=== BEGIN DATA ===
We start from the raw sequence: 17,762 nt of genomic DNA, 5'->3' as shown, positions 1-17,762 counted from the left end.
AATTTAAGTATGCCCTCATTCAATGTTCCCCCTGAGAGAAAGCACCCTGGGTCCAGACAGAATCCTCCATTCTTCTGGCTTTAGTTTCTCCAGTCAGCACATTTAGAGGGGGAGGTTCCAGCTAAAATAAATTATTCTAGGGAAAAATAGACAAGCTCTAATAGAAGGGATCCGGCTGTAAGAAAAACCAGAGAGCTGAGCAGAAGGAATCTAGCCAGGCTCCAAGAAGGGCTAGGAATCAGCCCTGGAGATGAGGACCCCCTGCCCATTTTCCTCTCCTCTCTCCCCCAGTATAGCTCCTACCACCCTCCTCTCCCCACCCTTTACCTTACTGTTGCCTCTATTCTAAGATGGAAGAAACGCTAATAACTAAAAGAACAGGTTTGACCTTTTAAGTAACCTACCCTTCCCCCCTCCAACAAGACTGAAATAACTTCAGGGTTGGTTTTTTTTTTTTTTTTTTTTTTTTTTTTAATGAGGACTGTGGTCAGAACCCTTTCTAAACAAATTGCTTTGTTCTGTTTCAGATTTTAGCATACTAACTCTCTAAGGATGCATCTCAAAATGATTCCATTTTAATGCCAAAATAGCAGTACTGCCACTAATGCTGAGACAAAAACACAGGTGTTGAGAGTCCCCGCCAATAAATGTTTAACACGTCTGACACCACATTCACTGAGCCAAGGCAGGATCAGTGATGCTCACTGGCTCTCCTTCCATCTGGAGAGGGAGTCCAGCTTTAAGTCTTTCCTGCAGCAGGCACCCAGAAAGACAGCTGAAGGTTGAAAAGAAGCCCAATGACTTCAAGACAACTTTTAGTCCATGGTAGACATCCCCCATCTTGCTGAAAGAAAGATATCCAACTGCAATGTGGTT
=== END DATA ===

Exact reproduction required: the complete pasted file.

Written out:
We start from the raw sequence: 17,762 nt of genomic DNA, 5'->3' as shown, positions 1-17,762 counted from the left end.
AATTTAAGTATGCCCTCATTCAATGTTCCCCCTGAGAGAAAGCACCCTGGGTCCAGACAGAATCCTCCATTCTTCTGGCTTTAGTTTCTCCAGTCAGCACATTTAGAGGGGGAGGTTCCAGCTAAAATAAATTATTCTAGGGAAAAATAGACAAGCTCTAATAGAAGGGATCCGGCTGTAAGAAAAACCAGAGAGCTGAGCAGAAGGAATCTAGCCAGGCTCCAAGAAGGGCTAGGAATCAGCCCTGGAGATGAGGACCCCCTGCCCATTTTCCTCTCCTCTCTCCCCCAGTATAGCTCCTACCACCCTCCTCTCCCCACCCTTTACCTTACTGTTGCCTCTATTCTAAGATGGAAGAAACGCTAATAACTAAAAGAACAGGTTTGACCTTTTAAGTAACCTACCCTTCCCCCCTCCAACAAGACTGAAATAACTTCAGGGTTGGTTTTTTTTTTTTTTTTTTTTTTTTTTTTAATGAGGACTGTGGTCAGAACCCTTTCTAAACAAATTGCTTTGTTCTGTTTCAGATTTTAGCATACTAACTCTCTAAGGATGCATCTCAAAATGATTCCATTTTAATGCCAAAATAGCAGTACTGCCACTAATGCTGAGACAAAAACACAGGTGTTGAGAGTCCCCGCCAATAAATGTTTAACACGTCTGACACCACATTCACTGAGCCAAGGCAGGATCAGTGATGCTCACTGGCTCTCCTTCCATCTGGAGAGGGAGTCCAGCTTTAAGTCTTTCCTGCAGCAGGCACCCAGAAAGACAGCTGAAGGTTGAAAAGAAGCCCAATGACTTCAAGACAACTTTTAGTCCATGGTAGACATCCCCCATCTTGCTGAAAGAAAGATATCCAACTGCAATGTGGTT